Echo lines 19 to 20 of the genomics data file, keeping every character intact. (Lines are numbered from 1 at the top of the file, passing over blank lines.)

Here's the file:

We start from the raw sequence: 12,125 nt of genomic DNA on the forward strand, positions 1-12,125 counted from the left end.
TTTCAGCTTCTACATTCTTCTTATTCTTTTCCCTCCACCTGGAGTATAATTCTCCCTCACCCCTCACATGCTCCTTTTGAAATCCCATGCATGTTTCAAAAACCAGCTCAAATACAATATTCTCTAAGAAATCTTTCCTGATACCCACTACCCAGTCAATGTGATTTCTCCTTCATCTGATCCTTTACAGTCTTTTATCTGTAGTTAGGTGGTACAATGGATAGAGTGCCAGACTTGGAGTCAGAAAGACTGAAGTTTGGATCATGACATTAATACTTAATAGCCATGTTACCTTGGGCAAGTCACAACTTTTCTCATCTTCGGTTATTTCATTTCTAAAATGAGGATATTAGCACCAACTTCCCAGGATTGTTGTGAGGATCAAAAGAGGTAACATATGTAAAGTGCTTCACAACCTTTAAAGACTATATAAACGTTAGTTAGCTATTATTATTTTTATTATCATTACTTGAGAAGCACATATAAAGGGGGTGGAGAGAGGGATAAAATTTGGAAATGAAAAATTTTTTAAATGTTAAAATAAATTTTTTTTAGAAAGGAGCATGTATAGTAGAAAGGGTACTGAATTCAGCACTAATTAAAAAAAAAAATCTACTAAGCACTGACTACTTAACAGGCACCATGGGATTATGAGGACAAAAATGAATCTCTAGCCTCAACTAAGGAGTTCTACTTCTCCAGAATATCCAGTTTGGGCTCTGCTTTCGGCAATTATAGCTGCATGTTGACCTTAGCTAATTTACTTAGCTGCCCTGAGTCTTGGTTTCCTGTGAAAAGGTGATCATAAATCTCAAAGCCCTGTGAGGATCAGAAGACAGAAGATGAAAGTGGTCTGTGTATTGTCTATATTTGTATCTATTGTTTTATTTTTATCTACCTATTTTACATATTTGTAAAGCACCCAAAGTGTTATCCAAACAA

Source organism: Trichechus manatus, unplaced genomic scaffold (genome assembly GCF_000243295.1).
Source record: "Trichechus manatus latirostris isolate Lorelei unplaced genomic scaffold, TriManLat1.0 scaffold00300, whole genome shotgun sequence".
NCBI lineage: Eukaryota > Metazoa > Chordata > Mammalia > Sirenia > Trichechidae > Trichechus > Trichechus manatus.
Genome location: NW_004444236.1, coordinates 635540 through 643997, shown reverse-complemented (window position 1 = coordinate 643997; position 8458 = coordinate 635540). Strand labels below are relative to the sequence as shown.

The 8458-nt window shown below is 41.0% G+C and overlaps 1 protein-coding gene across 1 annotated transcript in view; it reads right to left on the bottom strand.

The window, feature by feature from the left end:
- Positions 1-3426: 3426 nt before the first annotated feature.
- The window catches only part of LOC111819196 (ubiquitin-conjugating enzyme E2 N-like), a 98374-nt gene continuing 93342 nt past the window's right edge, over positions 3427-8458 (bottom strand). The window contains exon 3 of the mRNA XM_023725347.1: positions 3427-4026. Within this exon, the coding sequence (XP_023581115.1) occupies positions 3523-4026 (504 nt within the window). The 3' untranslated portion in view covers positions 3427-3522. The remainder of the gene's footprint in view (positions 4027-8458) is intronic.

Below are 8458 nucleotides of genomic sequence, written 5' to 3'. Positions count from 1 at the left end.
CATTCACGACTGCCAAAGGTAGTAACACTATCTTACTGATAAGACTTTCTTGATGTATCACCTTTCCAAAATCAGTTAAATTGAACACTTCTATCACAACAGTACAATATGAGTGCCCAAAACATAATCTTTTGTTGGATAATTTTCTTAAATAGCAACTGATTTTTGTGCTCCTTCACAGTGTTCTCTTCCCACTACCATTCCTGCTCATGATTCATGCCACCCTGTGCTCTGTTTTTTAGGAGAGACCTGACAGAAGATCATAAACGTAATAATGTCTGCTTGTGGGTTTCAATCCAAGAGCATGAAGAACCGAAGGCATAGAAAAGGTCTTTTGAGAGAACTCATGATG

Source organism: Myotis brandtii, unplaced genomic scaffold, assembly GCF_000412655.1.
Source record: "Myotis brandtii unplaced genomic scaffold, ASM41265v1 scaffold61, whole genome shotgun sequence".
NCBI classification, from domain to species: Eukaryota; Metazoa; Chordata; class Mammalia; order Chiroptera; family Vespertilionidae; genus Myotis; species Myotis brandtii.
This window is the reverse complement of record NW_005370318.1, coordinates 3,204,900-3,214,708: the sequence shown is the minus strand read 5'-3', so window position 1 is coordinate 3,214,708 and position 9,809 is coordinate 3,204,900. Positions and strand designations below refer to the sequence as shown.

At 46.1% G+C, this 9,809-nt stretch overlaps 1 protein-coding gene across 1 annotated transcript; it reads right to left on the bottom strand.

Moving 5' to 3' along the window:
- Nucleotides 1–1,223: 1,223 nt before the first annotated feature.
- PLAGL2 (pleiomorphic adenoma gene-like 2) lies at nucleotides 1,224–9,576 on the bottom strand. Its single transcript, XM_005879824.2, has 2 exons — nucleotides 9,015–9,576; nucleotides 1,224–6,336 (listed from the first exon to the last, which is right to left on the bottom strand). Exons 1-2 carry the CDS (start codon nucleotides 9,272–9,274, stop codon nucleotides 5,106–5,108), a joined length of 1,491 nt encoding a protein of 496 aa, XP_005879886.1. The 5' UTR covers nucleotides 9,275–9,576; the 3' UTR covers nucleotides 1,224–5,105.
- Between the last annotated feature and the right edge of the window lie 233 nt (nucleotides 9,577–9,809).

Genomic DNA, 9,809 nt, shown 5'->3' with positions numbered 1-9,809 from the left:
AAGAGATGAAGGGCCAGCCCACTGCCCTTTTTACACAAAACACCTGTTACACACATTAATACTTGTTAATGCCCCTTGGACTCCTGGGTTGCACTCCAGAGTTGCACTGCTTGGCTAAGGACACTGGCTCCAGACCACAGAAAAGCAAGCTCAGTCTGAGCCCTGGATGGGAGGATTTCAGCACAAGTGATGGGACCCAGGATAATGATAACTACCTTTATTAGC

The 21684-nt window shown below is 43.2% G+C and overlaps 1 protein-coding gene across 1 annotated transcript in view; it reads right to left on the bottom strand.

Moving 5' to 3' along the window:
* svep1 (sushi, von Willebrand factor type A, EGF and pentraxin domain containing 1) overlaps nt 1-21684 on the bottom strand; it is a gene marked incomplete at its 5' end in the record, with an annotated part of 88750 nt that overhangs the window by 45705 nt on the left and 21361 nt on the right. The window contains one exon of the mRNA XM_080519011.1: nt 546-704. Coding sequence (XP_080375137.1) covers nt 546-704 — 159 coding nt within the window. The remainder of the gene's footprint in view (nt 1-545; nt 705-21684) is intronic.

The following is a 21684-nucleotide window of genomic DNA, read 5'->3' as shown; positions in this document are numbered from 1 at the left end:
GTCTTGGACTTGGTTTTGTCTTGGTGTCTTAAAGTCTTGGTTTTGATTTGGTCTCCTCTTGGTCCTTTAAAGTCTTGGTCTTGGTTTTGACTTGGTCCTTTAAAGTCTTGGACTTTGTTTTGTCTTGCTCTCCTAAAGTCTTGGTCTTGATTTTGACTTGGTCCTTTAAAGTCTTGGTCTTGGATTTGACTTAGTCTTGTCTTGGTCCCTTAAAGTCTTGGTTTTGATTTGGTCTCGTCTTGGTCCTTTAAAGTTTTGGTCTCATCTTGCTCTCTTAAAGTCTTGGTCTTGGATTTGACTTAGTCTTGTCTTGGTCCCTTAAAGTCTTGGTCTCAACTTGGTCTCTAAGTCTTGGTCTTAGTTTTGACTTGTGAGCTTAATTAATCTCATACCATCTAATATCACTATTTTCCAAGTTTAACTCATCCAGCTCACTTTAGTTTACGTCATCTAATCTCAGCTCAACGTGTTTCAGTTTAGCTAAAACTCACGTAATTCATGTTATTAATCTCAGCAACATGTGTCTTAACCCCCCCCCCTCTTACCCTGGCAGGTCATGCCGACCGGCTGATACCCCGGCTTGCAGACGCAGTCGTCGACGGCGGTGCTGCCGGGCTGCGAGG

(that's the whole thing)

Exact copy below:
- Nucleotides 1–1,223: 1,223 nt before the first annotated feature.
- PLAGL2 (pleiomorphic adenoma gene-like 2) lies at nucleotides 1,224–9,576 on the bottom strand. Its single transcript, XM_005879824.2, has 2 exons — nucleotides 9,015–9,576; nucleotides 1,224–6,336 (listed from the first exon to the last, which is right to left on the bottom strand). Exons 1-2 carry the CDS (start codon nucleotides 9,272–9,274, stop codon nucleotides 5,106–5,108), a joined length of 1,491 nt encoding a protein of 496 aa, XP_005879886.1. The 5' UTR covers nucleotides 9,275–9,576; the 3' UTR covers nucleotides 1,224–5,105.